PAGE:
Assessing the difficulty and time cost of de-identification in clinical narratives

David A. Dorr, W. F. Phillips, S. Phansalkar, S. A. Sims, J. F. Hurdle

Research output: Contribution to journalReview articlepeer-review

51 Scopus citations


Objective: To characterize the difficulty confronting investigators in removing protected health information (PHI) from cross-discipline, free-text clinical notes, an important challenge to clinical informatics research as recalibrated by the introduction of the US Health Insurance Portability and Accountability Act (HIPAA) and similar regulations. Methods: Randomized selection of clinical narratives from complete admissions written by diverse providers, reviewed using a two-tiered rater system and simple automated regular expression tools. For manual review, two independent reviewers used simple search and replace algorithms and visual scanning to find PHI as defined by HIPAA, followed by an independent second review to detect any missed PHI. Simple automated review was also performed for the "easy" PHI that are number- or date-based. Results: From 262 notes, 2074 PHI, or 7.9 ± 6.1 per note, were found. The average recall (or sensitivity) was 95.9% while precision was 99.6% for single reviewers. Agreement between individual reviewers was strong (ICC = 0.99), although some asymmetry in errors was seen between reviewers (p = 0.001). The automated technique had better recall (98.5%) but worse precision (88.4%) for its subset of identifiers. Manually de-identifying a note took 87.3 ± 61 seconds on average. Conclusions: Manual de-identification of free-text notes is tedious and time-consuming, but even simple PHI is difficult to automatically identify with the exactitude required under HIPAA.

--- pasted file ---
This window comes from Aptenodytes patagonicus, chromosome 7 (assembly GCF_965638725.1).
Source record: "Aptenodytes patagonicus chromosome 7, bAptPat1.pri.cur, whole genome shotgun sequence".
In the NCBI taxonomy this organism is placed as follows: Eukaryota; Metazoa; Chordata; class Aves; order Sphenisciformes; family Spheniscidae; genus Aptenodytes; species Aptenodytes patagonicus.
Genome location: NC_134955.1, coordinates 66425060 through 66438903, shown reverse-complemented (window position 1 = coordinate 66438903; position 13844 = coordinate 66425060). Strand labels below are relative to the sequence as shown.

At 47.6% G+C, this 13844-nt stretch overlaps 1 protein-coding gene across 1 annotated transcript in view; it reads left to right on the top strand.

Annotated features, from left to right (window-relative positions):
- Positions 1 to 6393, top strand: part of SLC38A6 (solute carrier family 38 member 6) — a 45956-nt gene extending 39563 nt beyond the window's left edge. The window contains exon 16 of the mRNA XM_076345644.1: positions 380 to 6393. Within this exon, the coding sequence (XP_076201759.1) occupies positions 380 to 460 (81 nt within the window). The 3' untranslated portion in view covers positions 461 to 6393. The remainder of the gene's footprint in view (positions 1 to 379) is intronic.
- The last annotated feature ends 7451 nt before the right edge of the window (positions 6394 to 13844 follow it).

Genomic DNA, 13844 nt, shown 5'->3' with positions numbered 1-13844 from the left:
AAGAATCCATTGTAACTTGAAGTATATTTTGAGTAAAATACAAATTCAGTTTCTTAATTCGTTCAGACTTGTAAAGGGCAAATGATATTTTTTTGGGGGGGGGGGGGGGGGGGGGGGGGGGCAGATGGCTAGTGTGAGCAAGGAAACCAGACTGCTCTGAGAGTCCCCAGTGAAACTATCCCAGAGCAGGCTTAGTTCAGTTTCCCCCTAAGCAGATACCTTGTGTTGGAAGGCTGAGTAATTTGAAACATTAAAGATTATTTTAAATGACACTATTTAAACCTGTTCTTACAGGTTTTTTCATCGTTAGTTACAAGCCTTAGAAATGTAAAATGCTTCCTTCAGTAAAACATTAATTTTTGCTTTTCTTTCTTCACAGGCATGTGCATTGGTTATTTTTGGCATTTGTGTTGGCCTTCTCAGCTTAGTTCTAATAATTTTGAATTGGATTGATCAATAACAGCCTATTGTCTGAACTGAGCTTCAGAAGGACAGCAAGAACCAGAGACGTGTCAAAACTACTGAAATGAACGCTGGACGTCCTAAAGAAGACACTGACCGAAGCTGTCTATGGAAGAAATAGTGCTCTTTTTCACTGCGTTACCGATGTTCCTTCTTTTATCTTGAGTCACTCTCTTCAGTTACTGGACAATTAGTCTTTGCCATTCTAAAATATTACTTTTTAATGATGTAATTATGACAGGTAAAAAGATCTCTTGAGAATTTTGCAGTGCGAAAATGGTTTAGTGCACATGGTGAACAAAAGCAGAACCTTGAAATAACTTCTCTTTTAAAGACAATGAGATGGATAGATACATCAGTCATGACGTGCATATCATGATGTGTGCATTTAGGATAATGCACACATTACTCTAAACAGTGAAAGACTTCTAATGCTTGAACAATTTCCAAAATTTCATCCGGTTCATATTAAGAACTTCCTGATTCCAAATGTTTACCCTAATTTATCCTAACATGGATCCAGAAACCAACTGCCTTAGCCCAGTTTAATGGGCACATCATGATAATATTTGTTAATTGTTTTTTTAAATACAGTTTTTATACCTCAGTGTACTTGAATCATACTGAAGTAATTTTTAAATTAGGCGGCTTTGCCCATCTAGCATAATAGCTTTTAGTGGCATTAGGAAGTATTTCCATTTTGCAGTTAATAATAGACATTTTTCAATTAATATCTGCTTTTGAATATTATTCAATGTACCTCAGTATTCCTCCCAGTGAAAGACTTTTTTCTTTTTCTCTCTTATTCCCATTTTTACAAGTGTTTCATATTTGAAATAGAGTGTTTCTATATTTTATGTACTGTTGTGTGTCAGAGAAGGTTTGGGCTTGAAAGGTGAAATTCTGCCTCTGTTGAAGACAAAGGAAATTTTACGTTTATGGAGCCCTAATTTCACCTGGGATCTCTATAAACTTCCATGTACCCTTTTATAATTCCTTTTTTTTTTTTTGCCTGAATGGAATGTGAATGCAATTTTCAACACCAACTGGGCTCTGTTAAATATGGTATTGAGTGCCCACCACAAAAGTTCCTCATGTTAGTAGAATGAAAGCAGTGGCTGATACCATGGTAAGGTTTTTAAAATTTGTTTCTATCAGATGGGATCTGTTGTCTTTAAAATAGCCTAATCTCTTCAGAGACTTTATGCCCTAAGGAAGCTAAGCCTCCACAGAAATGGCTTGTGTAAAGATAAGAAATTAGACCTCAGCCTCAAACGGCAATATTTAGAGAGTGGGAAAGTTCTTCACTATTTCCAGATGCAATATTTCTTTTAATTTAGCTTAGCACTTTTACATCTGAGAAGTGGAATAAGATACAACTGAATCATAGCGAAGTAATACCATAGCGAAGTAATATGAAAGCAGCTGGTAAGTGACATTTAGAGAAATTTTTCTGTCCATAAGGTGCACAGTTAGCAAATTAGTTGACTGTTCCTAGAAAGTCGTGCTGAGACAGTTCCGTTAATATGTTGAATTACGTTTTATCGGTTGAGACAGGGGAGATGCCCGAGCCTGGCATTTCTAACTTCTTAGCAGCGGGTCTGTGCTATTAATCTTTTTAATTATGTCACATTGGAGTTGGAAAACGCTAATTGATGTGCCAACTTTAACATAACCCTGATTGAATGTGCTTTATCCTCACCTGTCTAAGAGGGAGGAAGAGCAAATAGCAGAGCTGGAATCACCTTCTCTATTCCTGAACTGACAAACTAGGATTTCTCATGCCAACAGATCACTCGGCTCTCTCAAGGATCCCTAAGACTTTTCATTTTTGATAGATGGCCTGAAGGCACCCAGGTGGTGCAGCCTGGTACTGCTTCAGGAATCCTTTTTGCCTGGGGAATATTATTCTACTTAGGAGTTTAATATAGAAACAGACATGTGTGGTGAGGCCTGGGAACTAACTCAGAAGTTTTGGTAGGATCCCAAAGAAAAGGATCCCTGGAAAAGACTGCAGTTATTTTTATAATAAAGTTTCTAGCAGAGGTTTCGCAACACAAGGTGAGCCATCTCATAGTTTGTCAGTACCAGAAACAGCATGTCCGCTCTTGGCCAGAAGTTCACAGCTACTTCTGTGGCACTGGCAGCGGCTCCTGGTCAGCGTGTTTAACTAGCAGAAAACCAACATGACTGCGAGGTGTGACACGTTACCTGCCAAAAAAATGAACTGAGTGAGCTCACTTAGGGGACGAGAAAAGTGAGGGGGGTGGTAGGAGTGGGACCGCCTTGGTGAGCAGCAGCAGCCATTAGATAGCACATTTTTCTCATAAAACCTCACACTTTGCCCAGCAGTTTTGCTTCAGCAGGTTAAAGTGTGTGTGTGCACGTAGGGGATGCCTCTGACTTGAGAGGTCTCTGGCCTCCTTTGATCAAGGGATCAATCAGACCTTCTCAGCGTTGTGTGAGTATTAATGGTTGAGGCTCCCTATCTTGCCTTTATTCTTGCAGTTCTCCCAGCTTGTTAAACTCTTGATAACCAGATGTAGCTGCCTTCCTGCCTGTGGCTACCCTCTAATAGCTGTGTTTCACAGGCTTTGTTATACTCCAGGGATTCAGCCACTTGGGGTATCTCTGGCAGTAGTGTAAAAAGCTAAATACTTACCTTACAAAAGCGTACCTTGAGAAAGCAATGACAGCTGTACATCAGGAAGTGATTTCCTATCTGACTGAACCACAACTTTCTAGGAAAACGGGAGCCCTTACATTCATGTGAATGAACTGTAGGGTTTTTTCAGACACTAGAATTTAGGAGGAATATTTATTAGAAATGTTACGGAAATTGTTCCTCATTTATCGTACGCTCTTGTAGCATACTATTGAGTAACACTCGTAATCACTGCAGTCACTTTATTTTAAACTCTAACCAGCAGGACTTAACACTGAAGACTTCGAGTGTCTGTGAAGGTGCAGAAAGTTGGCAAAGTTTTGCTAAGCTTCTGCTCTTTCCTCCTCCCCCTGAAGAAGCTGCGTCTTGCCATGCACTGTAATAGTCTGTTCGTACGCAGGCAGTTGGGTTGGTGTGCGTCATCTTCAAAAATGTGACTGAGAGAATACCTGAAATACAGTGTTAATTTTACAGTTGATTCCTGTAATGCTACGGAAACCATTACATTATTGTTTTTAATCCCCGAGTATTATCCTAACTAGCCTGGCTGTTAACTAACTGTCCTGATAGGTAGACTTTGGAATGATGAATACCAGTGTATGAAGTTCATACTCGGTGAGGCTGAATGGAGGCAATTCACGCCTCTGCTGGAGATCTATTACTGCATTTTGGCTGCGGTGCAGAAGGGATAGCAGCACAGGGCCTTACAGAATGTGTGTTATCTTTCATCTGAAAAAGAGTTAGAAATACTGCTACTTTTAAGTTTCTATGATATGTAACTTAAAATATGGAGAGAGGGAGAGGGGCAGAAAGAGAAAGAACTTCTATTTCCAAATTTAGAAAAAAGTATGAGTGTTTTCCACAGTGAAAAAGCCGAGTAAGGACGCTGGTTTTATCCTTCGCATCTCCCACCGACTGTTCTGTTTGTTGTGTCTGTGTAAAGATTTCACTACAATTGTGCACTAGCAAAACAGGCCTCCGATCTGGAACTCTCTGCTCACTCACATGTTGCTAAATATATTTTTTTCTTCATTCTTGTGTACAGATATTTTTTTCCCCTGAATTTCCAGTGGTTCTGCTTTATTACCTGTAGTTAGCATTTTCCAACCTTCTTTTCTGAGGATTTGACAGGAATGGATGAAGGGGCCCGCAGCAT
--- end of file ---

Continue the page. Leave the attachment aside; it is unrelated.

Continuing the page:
Original languageEnglish (US)
Pages (from-to)246-252
Number of pages7
JournalMethods of Information in Medicine
Issue number3
StatePublished - 2006


  • Computerized medical records systems
  • De-identification
  • Health Insurance Portability and Accountability Act
  • Medical informatics computing
  • natural language processing

ASJC Scopus subject areas

  • Health Informatics
  • Advanced and Specialized Nursing
  • Health Information Management


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